New Western Digital My Cloud Bugs Give Local Attackers Root on NAS Devices

Serviceteam IT Security News

Researchers disclosed two new vulnerabilities in Western Digital My Cloud network storage devices on Thursday that could allow a local attacker to delete files stored on devices or allow them to execute shell commands as root.

Researchers at Trustwave disclosed the vulnerabilities, which come on the heels of disclosure by security firm GulfTech that reported critical vulnerabilities, including a hardcoded backdoor, in 12 Western Digital (WD) My Cloud devices.

The two WD My Cloud vulnerabilities disclosed by Trustwave include an arbitrary command execution flaw and an arbitrary file deletion (via specific parameters) bug. Impacted are the following Western Digital models: My Cloud Gen 2, My Cloud PR2100, My Cloud PR4100, My Cloud EX2 Ultra, My Cloud EX2, My Cloud EX4, My Cloud EX2100, My Cloud EX4100, My Cloud DL2100 and My Cloud DL4100.

The first (arbitrary command execution) vulnerability is tied to a common gateway interface script called “nas_sharing.cgi” used in the My Cloud firmware that allows any local user to execute shell commands as root on affected devices. The second (arbitrary file deletion) flaw, also related to a common gateway interface script “nas_sharing.cgi”.

“These vulnerabilities are likely not publicly exposed to the internet and would likely be exploited via the local network only,” said Martin Rakhmanov, security research manager at Trustwave SpiderLabs.

“The attacker would likely scan the network and would find the My Cloud device listening on TCP/80. At that point the attacker would have full control of a vulnerable device as well as full access to all data on the device,” he said. “Since these devices are used to centrally store and backup data, it is likely that data there is highly valued by an owner.”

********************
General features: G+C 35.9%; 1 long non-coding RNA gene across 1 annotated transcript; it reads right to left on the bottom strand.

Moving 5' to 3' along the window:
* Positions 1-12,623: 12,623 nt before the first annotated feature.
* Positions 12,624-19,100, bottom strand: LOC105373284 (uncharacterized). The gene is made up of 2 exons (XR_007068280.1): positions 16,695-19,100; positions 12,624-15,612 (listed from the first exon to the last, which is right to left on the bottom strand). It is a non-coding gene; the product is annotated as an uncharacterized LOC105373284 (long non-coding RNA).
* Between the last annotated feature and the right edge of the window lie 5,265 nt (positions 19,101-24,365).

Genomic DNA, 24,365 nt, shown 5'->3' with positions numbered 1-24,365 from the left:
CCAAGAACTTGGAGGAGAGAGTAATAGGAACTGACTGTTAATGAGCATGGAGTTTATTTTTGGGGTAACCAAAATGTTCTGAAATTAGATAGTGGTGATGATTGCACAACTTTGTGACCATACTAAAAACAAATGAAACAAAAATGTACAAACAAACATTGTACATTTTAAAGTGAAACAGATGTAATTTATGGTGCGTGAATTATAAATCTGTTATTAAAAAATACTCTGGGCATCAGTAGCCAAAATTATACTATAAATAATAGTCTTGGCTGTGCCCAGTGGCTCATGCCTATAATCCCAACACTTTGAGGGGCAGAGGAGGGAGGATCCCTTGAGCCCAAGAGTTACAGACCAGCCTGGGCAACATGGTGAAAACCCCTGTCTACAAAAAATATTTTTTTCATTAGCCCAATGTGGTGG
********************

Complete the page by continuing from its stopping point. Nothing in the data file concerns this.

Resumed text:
Trustwave worked with WD on disclosing the vulnerabilities. According to researchers, both vulnerabilities are patched with a device firmware (version 2.30.172 ) update, released on Nov. 16, 2017. Confirmation of the patches from Western Digital wasn’t until Jan. 23, 2018.

“While we reached out at various points in time to (Western Digital), they were often non-responsive or asking for more delays when they did respond. When they finally released the patch in November and did not alert us. We found out the firmware was released only after reaching back out to them this month,” Rakhmanov said.

Last month, GulfTech researchers revealed a hardcoded backdoor impacting 12 Western Digital My Cloud network storage devices. According to GulfTech, the Western Digital devices allow remote backdoor admin access via username “mydlinkBRionyg” and password “abc12345cba”.

Trustwave said it also identified the remote backdoor in the same timeframe.

Source: ThreatPost

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